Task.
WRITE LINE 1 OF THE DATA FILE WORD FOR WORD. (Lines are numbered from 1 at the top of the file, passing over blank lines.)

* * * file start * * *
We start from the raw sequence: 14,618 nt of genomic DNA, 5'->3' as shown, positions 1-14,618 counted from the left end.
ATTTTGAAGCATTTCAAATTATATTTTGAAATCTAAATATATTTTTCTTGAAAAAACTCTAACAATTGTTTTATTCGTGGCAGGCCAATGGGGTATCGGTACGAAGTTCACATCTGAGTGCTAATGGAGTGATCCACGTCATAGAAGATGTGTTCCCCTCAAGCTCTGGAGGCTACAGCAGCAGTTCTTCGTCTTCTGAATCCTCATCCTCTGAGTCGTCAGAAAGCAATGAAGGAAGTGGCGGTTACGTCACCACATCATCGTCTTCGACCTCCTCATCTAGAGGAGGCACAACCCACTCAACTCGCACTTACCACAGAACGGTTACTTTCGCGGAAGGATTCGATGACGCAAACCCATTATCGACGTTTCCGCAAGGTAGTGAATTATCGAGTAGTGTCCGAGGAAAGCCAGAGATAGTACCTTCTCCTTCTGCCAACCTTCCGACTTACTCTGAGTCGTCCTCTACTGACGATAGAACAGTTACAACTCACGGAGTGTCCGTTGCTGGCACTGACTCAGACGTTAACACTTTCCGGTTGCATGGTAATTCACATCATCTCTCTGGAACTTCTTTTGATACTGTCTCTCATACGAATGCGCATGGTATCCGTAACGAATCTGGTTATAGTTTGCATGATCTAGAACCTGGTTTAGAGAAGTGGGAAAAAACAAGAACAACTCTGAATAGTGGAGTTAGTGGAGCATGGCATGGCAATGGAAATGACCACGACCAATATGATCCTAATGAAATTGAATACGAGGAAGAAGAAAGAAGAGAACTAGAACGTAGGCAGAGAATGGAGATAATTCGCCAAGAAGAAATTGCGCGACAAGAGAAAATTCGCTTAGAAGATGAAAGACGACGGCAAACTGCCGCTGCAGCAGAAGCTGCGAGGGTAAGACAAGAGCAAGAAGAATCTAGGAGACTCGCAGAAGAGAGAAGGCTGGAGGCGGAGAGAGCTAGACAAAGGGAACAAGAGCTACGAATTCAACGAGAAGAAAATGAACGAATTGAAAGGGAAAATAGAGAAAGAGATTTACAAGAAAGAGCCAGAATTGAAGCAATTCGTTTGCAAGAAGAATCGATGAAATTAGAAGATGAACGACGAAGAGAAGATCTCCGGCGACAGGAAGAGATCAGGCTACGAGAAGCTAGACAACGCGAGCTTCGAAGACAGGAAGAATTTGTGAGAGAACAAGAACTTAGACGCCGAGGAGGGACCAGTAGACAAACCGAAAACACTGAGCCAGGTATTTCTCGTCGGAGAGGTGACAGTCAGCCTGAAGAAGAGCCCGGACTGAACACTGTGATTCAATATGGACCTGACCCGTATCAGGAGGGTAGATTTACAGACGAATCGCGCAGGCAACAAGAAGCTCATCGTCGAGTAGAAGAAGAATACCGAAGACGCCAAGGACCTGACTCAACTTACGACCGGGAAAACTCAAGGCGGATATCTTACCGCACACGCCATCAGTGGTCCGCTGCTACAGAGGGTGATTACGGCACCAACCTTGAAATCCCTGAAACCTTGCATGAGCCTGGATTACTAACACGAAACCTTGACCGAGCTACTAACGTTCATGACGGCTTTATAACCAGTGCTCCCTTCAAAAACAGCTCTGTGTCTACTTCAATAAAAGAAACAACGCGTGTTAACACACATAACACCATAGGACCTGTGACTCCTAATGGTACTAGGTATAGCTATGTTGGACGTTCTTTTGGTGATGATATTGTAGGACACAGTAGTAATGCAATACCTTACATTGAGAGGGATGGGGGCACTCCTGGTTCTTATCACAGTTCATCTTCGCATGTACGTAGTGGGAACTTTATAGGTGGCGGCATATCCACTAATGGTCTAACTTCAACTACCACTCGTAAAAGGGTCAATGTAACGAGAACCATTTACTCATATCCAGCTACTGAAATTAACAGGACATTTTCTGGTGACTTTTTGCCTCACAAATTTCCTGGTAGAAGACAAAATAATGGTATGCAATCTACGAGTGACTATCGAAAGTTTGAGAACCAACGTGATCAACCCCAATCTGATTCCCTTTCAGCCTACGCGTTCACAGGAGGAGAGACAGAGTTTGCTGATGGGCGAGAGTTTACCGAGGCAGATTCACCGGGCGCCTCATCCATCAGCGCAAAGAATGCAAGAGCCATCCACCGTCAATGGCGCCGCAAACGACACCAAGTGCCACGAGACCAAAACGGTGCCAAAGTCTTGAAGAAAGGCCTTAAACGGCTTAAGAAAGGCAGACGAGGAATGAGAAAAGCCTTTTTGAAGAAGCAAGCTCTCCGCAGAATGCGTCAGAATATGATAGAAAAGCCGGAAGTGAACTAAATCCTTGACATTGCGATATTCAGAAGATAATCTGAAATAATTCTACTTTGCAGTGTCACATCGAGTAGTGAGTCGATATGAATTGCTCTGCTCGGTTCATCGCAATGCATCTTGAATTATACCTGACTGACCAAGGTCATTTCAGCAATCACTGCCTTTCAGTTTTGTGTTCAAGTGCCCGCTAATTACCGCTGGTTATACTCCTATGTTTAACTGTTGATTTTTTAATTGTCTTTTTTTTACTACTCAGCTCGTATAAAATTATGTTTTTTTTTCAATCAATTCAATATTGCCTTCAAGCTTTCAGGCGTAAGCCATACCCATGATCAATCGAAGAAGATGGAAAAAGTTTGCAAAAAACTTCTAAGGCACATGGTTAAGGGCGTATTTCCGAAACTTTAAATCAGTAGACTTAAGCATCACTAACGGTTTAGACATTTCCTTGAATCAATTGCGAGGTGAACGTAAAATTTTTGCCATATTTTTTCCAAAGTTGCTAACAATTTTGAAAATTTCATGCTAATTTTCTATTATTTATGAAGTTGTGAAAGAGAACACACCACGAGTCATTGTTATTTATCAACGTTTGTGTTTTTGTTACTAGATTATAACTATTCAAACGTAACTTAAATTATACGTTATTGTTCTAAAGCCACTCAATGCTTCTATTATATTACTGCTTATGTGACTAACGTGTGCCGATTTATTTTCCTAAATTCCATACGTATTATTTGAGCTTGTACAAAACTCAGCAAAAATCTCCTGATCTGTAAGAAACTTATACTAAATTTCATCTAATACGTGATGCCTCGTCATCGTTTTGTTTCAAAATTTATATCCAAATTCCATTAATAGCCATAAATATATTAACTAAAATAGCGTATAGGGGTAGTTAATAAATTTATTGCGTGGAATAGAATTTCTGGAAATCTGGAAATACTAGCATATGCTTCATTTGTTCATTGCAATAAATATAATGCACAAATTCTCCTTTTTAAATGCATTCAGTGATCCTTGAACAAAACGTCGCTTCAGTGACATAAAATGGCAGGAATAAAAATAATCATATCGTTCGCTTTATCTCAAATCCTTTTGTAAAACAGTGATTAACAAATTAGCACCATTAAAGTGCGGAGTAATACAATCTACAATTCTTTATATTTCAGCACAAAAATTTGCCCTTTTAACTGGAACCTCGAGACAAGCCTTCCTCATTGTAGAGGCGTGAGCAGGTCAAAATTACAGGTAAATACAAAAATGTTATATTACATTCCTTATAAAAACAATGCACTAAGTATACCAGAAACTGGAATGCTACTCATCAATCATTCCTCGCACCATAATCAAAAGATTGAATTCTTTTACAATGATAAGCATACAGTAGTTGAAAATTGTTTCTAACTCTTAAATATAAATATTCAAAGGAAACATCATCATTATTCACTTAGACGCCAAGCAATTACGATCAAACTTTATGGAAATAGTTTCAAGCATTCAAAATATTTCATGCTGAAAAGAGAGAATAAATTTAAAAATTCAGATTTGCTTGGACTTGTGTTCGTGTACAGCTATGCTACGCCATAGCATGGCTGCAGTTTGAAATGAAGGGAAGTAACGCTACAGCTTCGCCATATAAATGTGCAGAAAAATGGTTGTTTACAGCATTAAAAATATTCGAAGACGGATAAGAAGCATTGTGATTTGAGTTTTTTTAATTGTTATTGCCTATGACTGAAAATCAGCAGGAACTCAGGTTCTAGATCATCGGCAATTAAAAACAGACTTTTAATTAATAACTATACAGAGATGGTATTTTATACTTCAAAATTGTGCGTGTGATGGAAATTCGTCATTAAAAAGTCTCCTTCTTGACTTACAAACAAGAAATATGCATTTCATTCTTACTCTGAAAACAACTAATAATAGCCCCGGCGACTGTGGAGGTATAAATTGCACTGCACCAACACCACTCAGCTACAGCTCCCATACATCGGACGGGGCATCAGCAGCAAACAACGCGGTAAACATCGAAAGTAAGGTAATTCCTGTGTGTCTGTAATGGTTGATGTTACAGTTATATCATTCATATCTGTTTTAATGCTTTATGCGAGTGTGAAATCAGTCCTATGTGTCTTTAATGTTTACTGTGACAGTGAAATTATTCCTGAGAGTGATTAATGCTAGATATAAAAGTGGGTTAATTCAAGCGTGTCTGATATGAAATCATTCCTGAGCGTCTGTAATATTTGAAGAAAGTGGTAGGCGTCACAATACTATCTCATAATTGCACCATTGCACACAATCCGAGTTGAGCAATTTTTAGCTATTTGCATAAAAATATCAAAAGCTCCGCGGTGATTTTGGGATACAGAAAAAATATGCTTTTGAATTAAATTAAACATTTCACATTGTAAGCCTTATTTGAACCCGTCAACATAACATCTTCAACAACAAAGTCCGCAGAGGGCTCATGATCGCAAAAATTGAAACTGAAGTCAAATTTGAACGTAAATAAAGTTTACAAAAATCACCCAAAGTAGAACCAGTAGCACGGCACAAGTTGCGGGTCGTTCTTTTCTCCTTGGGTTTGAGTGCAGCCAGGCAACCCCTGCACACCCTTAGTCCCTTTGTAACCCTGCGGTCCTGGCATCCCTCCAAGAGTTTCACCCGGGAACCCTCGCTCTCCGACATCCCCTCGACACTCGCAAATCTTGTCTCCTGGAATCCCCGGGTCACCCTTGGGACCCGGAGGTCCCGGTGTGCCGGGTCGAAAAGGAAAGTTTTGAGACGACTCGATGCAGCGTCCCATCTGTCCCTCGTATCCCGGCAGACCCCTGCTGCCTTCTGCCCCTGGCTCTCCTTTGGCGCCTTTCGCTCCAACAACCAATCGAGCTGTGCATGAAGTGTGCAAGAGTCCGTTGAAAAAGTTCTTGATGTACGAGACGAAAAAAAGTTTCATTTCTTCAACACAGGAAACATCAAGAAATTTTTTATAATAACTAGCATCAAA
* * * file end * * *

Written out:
We start from the raw sequence: 14,618 nt of genomic DNA, 5'->3' as shown, positions 1-14,618 counted from the left end.